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Judicial recusal 101 and Presidential politics 2016

Posted by on June 12, 2016 in In The News - Comments Off on Judicial recusal 101 and Presidential politics 2016
Judge Gonzalo Curiel was accused by Donald Trump of being biased against him because of the judge's heritage in an ongoing Trump University legal case.

Judge Gonzalo Curiel was accused by Donald Trump of being biased against him because of the judge’s heritage in an ongoing Trump University legal case.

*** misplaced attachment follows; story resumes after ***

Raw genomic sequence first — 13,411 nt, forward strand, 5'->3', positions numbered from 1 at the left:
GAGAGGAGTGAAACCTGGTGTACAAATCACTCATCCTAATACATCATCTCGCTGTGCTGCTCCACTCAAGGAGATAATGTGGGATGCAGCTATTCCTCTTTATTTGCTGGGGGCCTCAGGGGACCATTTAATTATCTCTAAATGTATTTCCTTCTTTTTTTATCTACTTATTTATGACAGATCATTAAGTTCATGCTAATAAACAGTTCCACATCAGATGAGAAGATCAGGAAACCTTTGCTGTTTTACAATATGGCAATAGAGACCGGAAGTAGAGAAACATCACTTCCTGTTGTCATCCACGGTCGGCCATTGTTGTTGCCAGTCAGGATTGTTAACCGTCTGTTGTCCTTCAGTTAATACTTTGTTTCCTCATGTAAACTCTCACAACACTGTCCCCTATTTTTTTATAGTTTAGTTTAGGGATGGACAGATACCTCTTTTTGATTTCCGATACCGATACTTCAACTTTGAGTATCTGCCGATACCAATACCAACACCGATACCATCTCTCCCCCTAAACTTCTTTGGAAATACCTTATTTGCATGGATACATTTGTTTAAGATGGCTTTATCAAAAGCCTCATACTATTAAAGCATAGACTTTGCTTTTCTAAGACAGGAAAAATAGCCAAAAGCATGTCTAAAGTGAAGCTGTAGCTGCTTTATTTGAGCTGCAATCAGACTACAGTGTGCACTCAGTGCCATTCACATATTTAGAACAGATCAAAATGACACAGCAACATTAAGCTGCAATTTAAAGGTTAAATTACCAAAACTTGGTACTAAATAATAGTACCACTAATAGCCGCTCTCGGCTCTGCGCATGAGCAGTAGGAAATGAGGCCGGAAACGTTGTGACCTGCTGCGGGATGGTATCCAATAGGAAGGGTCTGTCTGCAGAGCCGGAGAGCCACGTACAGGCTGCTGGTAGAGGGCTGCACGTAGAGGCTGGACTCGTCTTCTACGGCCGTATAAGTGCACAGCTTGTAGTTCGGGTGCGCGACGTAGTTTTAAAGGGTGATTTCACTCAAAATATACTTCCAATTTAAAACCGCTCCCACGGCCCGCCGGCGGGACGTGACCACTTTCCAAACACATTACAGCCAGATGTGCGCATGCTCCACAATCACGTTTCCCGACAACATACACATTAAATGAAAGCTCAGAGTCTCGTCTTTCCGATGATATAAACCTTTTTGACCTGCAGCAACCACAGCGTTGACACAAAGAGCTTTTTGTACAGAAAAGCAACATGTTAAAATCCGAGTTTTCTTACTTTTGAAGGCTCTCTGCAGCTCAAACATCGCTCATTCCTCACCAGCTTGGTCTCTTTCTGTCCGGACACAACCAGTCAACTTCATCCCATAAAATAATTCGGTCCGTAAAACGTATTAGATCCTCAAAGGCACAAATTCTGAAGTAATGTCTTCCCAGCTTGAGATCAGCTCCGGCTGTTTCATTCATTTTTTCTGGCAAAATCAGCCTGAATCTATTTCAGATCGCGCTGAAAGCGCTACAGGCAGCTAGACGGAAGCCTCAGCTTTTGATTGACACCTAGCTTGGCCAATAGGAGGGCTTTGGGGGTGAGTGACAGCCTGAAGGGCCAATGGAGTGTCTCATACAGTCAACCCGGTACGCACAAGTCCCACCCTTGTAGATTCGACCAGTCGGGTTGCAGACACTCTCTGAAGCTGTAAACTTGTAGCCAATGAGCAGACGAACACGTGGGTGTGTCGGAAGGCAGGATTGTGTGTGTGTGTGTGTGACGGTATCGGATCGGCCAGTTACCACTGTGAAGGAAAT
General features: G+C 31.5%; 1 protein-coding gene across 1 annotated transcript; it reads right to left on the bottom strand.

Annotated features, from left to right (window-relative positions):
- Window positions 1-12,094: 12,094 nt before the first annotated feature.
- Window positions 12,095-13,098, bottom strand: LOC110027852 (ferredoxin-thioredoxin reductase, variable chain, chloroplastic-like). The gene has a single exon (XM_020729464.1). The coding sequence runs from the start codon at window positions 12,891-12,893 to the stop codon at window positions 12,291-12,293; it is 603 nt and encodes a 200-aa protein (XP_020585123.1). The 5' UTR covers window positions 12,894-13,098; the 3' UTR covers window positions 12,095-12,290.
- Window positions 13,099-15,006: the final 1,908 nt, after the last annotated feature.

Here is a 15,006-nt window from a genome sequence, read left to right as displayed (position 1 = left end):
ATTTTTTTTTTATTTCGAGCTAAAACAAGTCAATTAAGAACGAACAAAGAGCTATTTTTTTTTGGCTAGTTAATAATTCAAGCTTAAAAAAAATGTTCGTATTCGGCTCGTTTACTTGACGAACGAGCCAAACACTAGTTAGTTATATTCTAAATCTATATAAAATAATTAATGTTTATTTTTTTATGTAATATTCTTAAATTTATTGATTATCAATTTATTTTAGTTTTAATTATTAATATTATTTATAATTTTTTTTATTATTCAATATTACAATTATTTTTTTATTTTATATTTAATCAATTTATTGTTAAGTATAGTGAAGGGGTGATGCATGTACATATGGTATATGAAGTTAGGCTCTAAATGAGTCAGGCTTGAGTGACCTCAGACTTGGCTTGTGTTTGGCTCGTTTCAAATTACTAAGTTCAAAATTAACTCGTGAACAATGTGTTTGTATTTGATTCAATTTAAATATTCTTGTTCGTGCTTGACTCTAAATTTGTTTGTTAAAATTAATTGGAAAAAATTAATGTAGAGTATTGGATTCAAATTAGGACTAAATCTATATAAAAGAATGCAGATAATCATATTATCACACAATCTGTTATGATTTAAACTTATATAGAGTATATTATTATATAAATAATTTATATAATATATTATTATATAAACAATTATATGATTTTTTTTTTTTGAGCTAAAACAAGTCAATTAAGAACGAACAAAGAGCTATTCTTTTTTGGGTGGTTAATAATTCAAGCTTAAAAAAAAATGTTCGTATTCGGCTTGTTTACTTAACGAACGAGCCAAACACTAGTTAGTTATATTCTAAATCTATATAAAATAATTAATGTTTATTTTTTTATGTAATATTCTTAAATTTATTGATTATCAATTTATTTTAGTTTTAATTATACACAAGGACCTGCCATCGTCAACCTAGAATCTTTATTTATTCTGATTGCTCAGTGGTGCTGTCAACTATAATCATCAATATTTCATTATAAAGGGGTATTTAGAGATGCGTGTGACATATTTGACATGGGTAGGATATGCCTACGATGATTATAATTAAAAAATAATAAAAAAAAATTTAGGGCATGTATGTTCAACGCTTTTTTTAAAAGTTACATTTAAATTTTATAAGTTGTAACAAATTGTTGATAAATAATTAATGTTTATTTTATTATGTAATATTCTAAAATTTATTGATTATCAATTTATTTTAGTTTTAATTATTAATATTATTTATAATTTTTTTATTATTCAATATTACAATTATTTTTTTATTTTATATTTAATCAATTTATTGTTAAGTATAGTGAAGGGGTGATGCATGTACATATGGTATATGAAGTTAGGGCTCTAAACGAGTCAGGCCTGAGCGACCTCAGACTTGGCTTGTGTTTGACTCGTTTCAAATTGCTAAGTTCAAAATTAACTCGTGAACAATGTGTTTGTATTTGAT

Judicial disqualification, or recusal, occurs when a judge abstains from participating in a legal proceeding due to a conflict of interest. By recusing themselves, judges improve the procedural fairness of the legal proceeding, producing decisions that are less likely to be questioned. In district and appellate courts, either party can file a motion before litigation begins, arguing that the judge of the proceedings has a personal bias or prejudice in favor of one side. In the Supreme Court, however, it is largely up to the justices to determine when the standards of recusal have been met in a particular case. Universal grounds for recusal often include when a judge is related to a party or attorney, when they have personal knowledge about the facts of the case, when they have a personal or financial interest in the outcome, when it can appear that they cannot act impartially, or when an appellate judge previously handed the case as a trial court judge. In recent years, judicial recusals have become much more common. In her first year on the bench following her 2010 confirmation, Associate Justice Elena Kagan recused herself from twenty-eight of the seventy-eight cases heard by the Supreme Court due to her past work as United States Solicitor General. She continues to recuse herself from cases six years later, including the pending Fisher v University of Texas. Especially in the Supreme Court, recusals are significant because they can alter a case’s decision. Although it is important to have unbiased judges and justices, an increased rate of recusals may create the fear of a slippery slope where any aspect of a judge’s personal life could be analyzed as grounds for recusal. In a recent example, in a federal case regarding accusations of fraud at Trump University, Donald Trump is calling for Judge Gonzalo Curiel to recuse himself due to his ethnicity. Trump claims that the Indiana-born judge, whose parents are Mexican immigrants, is biased against him because of Trump’s proposals on border security. Trump’s reasoning does not sufficiently address why Curiel would be unable to fairly serve as a judge in the case. Republican leaders, including House Speaker Paul Ryan and Senate Majority Leader Mitch McConnell, have come out strongly against these remarks. As a reasoning for recusal, Trump explained, “he’s a Mexican. We’re building a wall between here and Mexico.” It does not seem that Trump’s allegations of judicial bias meet the standards for judicial recusal. Additionally, if concerned about judicial bias, Trump should have called for recusal at the beginning of the case, rather than after several adverse rulings.  Trump shared, “The judge was appointed by Barack Obama… I mean frankly he should recuse himself because he’s giving us ruling after ruling after ruling, negative, negative, negative.” Speaking to the American Constitution Society, Senator Elizabeth Warren warned, “We are losing the fight over whether our courts will remain a neutral forum.”  It will be interesting to see if Donald Trump’s comments will affect the Trump University legal proceedings, and if the threats to an independent judiciary will continue to play a role in the 2016 Presidential Elections.

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